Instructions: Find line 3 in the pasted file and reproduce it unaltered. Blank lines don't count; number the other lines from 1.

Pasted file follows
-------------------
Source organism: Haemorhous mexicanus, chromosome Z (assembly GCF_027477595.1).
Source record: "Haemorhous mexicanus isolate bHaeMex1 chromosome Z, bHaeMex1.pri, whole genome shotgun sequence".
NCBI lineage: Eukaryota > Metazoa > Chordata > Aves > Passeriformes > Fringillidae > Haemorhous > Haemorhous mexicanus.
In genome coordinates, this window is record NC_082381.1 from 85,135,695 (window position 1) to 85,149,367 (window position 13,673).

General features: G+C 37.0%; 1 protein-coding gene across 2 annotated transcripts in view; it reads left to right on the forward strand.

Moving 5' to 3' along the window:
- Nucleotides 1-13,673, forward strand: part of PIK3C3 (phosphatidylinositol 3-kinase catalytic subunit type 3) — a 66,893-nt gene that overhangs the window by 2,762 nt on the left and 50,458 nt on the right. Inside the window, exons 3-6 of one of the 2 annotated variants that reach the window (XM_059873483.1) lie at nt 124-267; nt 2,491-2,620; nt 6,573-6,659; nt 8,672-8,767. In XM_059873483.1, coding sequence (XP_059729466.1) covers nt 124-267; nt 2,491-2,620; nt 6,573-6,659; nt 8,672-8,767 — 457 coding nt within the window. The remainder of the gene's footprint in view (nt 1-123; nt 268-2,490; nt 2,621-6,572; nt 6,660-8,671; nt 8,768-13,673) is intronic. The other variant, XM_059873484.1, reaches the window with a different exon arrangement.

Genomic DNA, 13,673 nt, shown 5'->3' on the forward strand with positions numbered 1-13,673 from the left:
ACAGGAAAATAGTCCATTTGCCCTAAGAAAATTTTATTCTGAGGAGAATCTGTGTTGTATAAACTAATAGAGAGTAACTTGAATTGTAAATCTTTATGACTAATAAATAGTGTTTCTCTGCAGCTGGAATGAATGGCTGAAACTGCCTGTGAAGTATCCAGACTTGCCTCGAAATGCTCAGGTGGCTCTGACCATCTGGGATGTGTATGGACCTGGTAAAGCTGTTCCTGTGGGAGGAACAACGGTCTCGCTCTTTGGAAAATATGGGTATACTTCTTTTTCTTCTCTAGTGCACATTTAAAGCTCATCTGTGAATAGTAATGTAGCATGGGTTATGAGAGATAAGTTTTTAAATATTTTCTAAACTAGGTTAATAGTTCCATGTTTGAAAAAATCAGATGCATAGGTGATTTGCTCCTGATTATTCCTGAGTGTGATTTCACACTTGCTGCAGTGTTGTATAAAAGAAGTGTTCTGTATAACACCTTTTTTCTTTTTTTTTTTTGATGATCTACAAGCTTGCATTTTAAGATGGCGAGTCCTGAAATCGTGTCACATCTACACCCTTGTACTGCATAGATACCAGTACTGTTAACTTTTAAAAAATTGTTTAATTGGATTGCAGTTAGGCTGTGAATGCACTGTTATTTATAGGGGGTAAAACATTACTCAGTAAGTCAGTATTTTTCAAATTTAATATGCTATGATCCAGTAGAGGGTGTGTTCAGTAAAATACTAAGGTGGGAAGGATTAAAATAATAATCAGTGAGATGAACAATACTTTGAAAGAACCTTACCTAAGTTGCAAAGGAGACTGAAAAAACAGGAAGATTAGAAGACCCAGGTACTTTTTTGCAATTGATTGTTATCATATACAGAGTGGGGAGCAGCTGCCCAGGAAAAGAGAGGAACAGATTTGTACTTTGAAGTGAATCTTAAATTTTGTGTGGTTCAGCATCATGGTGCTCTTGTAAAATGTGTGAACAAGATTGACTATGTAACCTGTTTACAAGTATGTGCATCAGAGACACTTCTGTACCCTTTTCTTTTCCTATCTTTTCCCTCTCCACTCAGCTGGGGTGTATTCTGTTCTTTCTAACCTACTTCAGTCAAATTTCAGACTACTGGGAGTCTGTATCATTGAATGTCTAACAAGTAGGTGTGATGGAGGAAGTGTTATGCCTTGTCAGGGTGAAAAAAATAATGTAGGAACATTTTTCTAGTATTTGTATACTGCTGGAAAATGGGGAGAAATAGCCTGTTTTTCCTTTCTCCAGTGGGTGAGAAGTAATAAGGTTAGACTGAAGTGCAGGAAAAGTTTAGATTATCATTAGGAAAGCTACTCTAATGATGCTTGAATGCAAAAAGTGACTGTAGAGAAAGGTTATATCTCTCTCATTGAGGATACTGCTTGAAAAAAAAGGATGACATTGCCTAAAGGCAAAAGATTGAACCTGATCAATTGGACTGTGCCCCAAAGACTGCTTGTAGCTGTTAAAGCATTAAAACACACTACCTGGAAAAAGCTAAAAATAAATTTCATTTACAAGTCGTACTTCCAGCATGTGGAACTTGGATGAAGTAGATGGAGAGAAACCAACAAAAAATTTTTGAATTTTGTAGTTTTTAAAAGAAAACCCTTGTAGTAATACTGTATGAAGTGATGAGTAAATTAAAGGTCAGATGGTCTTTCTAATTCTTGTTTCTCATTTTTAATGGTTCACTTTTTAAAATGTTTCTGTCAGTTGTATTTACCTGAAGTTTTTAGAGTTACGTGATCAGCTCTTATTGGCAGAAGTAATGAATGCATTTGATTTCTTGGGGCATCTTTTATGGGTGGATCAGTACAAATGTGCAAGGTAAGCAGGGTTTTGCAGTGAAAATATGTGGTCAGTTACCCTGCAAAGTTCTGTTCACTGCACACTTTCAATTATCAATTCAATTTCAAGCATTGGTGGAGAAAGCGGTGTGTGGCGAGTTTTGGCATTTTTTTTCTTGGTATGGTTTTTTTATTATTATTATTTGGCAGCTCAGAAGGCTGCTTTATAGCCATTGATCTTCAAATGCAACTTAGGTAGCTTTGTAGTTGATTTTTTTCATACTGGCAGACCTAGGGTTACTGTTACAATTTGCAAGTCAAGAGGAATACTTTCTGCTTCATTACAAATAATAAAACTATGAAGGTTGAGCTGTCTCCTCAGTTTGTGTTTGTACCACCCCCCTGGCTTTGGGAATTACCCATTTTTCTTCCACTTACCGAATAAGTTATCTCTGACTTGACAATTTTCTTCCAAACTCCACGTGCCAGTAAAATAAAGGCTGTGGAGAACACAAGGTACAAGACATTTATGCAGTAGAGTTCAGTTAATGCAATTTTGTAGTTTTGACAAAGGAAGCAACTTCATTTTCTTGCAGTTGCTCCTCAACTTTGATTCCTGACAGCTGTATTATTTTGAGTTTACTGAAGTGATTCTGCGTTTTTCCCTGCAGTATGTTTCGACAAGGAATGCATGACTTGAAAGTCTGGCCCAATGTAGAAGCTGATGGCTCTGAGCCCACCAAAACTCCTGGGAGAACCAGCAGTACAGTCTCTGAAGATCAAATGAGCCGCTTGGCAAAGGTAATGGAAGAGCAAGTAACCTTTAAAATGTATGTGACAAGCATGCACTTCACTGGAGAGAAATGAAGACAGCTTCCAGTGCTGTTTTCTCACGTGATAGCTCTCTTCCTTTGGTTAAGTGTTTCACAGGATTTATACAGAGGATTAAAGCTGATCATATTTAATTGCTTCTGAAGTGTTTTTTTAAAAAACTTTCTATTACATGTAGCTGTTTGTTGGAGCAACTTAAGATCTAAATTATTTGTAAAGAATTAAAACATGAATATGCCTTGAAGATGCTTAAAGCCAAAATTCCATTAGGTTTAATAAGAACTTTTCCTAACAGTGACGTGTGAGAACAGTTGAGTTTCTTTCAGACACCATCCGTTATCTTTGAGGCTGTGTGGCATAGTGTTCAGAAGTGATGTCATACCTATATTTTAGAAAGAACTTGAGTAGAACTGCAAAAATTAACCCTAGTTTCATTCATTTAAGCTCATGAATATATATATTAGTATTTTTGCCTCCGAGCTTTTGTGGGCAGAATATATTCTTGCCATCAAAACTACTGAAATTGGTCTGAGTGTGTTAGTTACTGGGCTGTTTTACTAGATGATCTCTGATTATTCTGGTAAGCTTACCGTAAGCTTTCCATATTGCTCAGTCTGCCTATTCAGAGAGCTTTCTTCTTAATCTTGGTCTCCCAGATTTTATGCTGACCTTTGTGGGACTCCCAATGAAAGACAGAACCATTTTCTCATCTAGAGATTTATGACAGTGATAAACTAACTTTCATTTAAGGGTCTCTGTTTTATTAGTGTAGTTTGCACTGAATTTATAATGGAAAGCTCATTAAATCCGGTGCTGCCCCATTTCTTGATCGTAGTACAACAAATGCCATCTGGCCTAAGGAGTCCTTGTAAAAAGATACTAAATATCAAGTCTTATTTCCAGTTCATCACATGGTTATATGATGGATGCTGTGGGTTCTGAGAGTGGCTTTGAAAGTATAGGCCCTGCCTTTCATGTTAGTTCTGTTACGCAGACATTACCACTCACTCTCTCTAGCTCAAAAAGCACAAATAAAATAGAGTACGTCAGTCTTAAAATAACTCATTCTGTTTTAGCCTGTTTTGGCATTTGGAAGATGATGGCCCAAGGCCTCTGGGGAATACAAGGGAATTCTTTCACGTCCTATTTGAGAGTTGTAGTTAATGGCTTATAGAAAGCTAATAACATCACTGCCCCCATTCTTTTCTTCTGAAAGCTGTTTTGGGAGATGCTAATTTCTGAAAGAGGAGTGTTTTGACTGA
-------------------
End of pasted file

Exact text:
NCBI lineage: Eukaryota > Metazoa > Chordata > Aves > Passeriformes > Fringillidae > Haemorhous > Haemorhous mexicanus.